Interviewing a potential new colleague is always an interesting event. Sometimes you get unexpected answers to your questions. A couple of weeks ago I was interviewing a promising candidate. The interviewee was describing how a transition to Scrum had improved performance. The following question popped into my head:
“What does Scrum mean, according to you?”.
This was his answer.
No more deadlines.
This was an unexpected answer to me. Every sprint has a goal in Scrum. The team can say how much work they will take on in the next sprint, based on empiric measurements. So you need to check how much you’ve done, in order to set a realistic goal. If you set that goal at the start of the sprint, should you then not attempt to reach it? Is that not the definition of a deadline?
Since you’re reading this piece, this remark has obviously triggered something in me. Do scrum deadlines exist? Spoiler: they don’t.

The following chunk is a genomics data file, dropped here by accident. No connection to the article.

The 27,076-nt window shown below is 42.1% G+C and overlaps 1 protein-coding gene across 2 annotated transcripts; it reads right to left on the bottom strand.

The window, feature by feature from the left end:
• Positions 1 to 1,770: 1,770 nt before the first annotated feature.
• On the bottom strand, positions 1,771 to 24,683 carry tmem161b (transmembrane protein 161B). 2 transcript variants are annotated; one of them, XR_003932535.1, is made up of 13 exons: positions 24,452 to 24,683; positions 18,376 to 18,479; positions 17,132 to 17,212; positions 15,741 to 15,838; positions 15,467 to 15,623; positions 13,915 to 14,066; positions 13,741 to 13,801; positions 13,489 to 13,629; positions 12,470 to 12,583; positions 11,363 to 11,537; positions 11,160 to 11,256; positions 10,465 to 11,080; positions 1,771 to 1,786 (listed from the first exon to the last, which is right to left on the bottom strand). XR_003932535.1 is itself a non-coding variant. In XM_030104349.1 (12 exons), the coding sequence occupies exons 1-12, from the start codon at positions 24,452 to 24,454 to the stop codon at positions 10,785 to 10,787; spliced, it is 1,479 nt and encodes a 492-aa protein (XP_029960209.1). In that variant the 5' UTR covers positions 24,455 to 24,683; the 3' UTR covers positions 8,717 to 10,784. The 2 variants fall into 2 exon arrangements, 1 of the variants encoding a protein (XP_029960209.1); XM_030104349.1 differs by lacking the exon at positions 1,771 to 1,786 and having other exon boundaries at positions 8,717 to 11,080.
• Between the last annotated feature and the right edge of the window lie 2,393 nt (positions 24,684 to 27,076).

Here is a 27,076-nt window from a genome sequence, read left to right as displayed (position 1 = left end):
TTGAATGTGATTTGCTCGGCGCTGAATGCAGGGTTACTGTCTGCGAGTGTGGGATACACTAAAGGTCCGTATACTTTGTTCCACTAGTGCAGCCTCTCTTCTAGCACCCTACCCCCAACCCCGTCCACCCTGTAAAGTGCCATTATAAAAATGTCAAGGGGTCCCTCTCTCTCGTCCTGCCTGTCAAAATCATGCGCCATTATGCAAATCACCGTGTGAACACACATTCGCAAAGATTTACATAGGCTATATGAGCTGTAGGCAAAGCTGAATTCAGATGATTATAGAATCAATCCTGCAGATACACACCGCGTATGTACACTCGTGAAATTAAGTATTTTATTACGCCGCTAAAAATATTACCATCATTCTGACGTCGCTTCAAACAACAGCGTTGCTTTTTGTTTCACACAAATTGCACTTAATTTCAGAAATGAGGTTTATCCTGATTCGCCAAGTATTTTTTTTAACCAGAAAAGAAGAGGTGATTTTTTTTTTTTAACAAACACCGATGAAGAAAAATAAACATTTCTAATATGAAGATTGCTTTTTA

Scrum deadlines in tooling
All the agile tooling that I’ve used so far refers to committing to a sprint. For instance, in the Jira velocity chart there is a comparison made between the amount of committed work vs the amount of completed work.
Another tool that I’ve used is called Agilo. The following is in their section about starting a sprint:
[..] The Product Owner is not allowed to change User Stories once the team has committed to them.
Doesn’t committing to the sprint at the start imply a deadline?
So what about The Scrum Guide?
Well, as it turns out, there has been a slight change of wording in the official Scrum guide.
Reality keeps on showing us that it is difficult, if not impossible, to always fulfill this self-imposed commitment without making compromises to quality. A Sprint Backlog is complex enough that uncertainty is always present, and common sense tells us that we shouldn’t promise what we are not sure to be able to deliver. When we use the word commit, we can be easily biased towards that duty-obligation-promise way of thinking.
So team members shouldn’t commit to every single item in the sprint backlog. They should commit to the sprint goal. It’s true that some user stories are more important then others. Sometimes you might need to do additional work to accomplish the sprint goal.
Every non finished user story will go back to the backlog, without shame, to be finished another sprint.
How a subtle word adjustment can change a lot. It made Scrum more agile.